Repercussions: Researchers believe eating an unhealthy diet can permanently alter the cells of an unborn baby
Pregnant women who gorge on fatty foods may increase the chances of their daughters and even grand-daughters developing breast cancer in later life.
Researchers believe eating an unhealthy diet can permanently alter the cells of an unborn baby – and future generations.
It suggests eating well in pregnancy could reduce levels of breast cancer, the most common cancer in the UK affecting one in eight women during their lives.
Scientists at Georgetown University in Washington DC fed pregnant rats either a normal diet or one much higher in fat.
For those on the fatty diet, their daughters and grand-daughters which were fed normally, were found to have a significantly higher risk of developing breast cancer tumours.
A fatty diet is linked to higher levels of the female sex hormone oestrogen. Another group of rat on the high fat diet who were also given oestrogen supplements, affected the next three generations.
While the findings have not been confirmed in humans, lead author, Dr Sonia de Assis said: ‘What a mother eats or is exposed to during pregnancy can increase her daughter’s breast cancer risk.
‘What we found for the first time is that increased breast risk of those daughters can be passed down to grand-daughters and even great-grand daughters and that is without any further exposures.
‘This study is important because it may help our understanding of the origins of some breast cancers.’
The researchers, writing in Nature Communications (KEEP), believe it could explain why breast cancer tends to run in families yet most cases are not genetic - they are not linked to any known mutations.
Instead, they believe diet and chemical exposures in the womb can ‘switch on or off’ certain genes permanently for generations, a process called epigenetics.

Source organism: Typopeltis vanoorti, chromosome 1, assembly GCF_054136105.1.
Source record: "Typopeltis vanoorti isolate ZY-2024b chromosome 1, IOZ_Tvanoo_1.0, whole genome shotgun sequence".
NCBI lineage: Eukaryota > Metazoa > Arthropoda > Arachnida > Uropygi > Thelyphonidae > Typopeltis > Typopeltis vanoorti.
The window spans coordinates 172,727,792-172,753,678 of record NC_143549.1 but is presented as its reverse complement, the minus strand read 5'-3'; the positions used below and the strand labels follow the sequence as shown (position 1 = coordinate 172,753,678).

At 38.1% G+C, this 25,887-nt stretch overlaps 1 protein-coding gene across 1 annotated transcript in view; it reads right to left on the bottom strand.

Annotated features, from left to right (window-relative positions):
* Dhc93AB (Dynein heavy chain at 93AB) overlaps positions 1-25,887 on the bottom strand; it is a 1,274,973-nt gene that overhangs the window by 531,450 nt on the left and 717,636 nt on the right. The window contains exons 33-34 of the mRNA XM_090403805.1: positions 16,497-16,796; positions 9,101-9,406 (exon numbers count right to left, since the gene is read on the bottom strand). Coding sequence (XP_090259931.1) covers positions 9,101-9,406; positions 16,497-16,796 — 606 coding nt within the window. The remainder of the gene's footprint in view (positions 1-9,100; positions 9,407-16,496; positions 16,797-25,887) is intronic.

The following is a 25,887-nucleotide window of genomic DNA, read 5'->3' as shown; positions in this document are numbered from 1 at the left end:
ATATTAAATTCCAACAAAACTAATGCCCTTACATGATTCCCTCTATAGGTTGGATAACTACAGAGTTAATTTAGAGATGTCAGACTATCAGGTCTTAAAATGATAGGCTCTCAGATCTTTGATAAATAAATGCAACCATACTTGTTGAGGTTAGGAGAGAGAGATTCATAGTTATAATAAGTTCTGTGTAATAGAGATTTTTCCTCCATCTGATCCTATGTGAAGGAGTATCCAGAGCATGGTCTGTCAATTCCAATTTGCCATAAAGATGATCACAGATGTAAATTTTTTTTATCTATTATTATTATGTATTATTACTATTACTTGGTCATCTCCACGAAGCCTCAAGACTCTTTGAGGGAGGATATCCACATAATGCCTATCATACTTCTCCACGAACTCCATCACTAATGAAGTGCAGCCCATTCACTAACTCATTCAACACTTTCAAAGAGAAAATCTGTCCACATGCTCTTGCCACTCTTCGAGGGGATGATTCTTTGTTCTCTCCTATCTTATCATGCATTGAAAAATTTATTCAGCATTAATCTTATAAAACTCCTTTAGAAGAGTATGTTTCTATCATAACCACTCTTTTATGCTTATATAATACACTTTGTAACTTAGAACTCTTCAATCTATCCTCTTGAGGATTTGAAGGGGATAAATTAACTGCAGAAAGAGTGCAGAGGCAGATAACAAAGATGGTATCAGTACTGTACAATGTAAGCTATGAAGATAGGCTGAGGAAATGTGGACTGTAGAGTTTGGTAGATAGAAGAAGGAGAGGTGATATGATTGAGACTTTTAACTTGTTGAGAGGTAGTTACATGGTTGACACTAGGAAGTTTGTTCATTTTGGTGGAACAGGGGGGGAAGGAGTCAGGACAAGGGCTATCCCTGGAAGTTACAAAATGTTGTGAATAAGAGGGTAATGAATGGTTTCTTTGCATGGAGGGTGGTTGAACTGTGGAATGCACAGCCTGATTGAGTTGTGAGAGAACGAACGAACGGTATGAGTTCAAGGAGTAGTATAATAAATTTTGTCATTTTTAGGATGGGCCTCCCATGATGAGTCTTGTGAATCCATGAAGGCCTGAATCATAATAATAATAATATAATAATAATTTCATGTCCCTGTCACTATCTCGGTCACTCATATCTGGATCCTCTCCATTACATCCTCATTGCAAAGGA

Female rats were mated with males in the same diet group, and the research suggests a father’s diet can also increase the risk of breast cancer - but it is transmitted through the mother.
All offspring all appeared normal, but those exposed to high fat diets had more terminal end buds – structures in the breast tissue linked to cancer which both rats and humans have.
Epigenetics: Scientists believe diet and chemical exposures in the womb can 'switch on or off' certain genes permanently for generations
When exposed to a cancer-causing agent, they developed more tumours than those whose mothers ate healthily.
Co-author Leena Hilakivi-Clarke, a professor of oncology, said: ‘The challenge has been to understand how something in foetal development can affect breast cancer risk more than 50 years later.
‘These epigenetic events occur in all cells in the foetus including in germ cells which carry the code for the next generation.
‘Changes in the code may be inherited from generation to generation, so perhaps breast cancer risk is also inherited from generation to generation.’
The NHS recommends pregnant women do not ‘eat for two’ and avoid junk food high in fat, instead going for five portions of fruit and vegetables a day, plenty of wholegrain rice, pasta and bread, and protein from lean meat, chicken and fish, eggs and pulses,
Sarah Williams, health information officer at Cancer Research UK, said: ‘This study was carried out in rats, so we can’t say whether similar effects could be seen in people. But studies like this can give us hints about what’s going on behind the scenes when cancer develops.
‘For now, we don’t know whether a woman’s diet during pregnancy can affect her daughters’ risk of breast cancer, but women can take steps to reduce their risk of the disease by keeping a h
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